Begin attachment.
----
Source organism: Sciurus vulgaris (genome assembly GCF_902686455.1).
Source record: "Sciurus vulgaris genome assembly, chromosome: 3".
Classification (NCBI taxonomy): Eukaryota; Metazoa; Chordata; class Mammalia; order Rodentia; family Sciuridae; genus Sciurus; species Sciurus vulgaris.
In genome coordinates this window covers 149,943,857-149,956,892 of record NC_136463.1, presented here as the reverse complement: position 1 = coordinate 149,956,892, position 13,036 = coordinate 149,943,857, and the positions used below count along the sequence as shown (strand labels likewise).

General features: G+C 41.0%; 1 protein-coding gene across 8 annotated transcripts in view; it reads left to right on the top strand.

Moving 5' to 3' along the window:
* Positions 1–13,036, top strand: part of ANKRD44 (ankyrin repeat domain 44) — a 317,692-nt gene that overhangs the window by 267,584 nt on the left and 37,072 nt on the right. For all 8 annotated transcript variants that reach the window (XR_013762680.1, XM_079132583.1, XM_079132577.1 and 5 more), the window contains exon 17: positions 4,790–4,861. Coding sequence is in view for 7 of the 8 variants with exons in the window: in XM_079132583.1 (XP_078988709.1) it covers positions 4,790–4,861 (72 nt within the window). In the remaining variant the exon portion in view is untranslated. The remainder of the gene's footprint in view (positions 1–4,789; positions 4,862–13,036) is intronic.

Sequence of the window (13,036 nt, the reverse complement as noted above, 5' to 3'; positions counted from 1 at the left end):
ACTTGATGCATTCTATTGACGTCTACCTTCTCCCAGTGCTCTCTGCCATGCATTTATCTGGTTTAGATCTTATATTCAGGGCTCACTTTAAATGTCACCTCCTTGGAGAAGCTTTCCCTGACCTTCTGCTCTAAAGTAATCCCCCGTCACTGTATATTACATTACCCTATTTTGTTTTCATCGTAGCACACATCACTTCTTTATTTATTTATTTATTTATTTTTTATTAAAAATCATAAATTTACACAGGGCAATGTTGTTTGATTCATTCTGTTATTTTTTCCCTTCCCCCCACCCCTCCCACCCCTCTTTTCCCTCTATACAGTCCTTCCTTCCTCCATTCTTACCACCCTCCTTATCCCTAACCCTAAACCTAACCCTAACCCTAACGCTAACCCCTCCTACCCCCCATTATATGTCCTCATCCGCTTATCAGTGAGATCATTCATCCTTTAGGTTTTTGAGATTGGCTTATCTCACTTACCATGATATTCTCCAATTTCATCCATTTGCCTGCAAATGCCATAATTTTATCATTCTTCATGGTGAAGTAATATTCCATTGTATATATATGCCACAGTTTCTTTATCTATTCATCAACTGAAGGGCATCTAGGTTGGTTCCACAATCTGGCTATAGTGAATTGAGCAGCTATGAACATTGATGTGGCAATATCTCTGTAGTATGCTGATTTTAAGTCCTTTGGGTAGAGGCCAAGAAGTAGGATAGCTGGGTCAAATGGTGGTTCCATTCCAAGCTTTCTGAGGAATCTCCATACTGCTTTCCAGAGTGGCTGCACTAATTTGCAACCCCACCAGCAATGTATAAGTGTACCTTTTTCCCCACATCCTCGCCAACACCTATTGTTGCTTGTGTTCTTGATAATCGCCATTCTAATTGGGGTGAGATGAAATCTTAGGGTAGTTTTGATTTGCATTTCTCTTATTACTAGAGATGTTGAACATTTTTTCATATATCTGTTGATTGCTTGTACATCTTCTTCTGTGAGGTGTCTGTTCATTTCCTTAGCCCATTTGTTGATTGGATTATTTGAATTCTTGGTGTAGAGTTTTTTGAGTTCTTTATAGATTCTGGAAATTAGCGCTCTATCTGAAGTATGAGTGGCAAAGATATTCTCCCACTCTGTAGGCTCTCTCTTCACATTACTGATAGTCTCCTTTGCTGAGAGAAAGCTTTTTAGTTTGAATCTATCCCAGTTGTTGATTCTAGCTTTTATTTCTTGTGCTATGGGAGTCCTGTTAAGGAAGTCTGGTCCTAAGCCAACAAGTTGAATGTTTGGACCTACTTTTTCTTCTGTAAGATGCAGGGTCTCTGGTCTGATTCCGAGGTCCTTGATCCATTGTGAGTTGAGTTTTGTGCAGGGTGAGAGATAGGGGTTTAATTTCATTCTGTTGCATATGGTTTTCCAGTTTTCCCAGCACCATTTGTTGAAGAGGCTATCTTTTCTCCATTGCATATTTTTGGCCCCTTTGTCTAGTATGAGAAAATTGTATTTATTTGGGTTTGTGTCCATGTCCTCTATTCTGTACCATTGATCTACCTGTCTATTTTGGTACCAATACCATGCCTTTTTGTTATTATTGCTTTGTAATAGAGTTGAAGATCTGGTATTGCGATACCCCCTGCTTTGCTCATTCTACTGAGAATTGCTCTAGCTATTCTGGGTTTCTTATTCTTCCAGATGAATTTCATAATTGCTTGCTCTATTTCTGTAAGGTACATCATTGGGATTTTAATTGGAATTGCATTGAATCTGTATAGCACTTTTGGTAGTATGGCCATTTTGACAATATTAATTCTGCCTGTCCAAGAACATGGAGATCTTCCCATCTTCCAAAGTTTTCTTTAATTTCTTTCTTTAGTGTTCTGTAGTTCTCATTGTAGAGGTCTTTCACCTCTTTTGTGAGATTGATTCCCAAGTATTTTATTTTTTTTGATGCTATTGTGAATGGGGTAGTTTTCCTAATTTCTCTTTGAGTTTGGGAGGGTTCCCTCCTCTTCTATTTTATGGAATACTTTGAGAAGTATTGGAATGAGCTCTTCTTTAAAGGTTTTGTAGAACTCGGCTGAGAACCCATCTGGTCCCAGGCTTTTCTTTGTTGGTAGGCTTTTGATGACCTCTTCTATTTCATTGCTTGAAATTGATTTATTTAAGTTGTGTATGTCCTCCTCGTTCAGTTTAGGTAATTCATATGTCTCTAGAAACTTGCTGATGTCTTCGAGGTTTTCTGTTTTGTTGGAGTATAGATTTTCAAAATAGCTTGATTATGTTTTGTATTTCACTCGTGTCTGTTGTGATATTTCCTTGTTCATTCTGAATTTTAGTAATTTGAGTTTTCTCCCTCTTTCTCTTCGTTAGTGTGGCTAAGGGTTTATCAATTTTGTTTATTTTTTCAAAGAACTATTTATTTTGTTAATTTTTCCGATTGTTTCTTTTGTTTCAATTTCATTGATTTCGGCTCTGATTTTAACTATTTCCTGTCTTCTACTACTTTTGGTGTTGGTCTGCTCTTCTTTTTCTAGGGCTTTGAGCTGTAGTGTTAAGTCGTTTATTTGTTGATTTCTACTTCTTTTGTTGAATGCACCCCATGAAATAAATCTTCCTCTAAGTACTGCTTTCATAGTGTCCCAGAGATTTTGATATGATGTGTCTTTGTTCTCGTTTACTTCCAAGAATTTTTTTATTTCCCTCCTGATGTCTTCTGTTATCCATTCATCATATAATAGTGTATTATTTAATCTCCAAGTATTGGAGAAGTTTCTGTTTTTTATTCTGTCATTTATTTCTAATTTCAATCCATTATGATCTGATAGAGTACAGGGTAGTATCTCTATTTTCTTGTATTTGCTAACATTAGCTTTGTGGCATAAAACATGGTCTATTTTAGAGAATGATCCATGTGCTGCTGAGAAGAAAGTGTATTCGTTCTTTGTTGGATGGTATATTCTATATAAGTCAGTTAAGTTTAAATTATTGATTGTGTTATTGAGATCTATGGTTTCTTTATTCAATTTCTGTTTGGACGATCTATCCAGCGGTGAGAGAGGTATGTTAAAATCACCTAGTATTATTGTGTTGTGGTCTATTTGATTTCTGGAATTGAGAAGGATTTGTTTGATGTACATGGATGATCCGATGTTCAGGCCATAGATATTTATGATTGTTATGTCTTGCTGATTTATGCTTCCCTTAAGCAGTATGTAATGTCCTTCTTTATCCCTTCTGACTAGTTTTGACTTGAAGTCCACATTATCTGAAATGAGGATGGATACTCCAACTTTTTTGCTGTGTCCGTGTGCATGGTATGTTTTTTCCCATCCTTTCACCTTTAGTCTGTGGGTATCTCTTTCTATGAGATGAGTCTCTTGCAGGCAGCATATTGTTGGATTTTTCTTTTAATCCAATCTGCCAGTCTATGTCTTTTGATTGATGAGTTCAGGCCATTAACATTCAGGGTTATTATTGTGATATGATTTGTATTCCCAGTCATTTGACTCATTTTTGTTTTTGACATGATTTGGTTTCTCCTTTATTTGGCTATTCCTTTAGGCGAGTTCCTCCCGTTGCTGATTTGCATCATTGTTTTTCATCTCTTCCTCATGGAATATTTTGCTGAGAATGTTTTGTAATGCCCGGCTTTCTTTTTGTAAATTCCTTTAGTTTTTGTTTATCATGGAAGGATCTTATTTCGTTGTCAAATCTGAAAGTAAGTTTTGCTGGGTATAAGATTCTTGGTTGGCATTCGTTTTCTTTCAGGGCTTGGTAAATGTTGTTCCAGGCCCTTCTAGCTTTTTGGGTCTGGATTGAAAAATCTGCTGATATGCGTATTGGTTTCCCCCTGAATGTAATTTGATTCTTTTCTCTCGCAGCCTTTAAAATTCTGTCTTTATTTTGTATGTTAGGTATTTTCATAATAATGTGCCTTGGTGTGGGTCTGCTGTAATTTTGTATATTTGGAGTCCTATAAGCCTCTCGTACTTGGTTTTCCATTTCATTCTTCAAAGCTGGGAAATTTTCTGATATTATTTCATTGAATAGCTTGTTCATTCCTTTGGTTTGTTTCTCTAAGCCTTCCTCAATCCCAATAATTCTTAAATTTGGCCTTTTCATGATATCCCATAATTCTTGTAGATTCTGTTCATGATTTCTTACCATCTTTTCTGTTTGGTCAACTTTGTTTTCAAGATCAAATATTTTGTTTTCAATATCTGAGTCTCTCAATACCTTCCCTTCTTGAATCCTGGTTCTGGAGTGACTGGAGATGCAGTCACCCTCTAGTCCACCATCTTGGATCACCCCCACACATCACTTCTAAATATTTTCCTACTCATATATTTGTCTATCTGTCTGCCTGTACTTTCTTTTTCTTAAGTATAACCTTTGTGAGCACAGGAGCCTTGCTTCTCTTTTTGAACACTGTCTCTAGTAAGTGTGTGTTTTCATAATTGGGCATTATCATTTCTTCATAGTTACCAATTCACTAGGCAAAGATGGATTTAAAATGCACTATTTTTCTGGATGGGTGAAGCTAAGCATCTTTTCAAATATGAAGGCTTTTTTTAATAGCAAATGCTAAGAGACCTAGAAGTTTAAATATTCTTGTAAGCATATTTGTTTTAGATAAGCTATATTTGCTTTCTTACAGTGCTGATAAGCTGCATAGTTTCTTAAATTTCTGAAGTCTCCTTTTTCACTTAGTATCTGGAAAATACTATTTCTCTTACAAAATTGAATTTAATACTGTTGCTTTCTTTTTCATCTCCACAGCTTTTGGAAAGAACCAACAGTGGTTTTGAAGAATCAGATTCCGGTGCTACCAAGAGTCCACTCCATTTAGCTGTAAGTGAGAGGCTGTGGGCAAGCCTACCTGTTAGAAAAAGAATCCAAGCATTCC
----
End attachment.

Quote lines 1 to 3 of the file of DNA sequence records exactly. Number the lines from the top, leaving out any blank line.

Source organism: Sciurus vulgaris (genome assembly GCF_902686455.1).
Source record: "Sciurus vulgaris genome assembly, chromosome: 3".
Classification (NCBI taxonomy): Eukaryota; Metazoa; Chordata; class Mammalia; order Rodentia; family Sciuridae; genus Sciurus; species Sciurus vulgaris.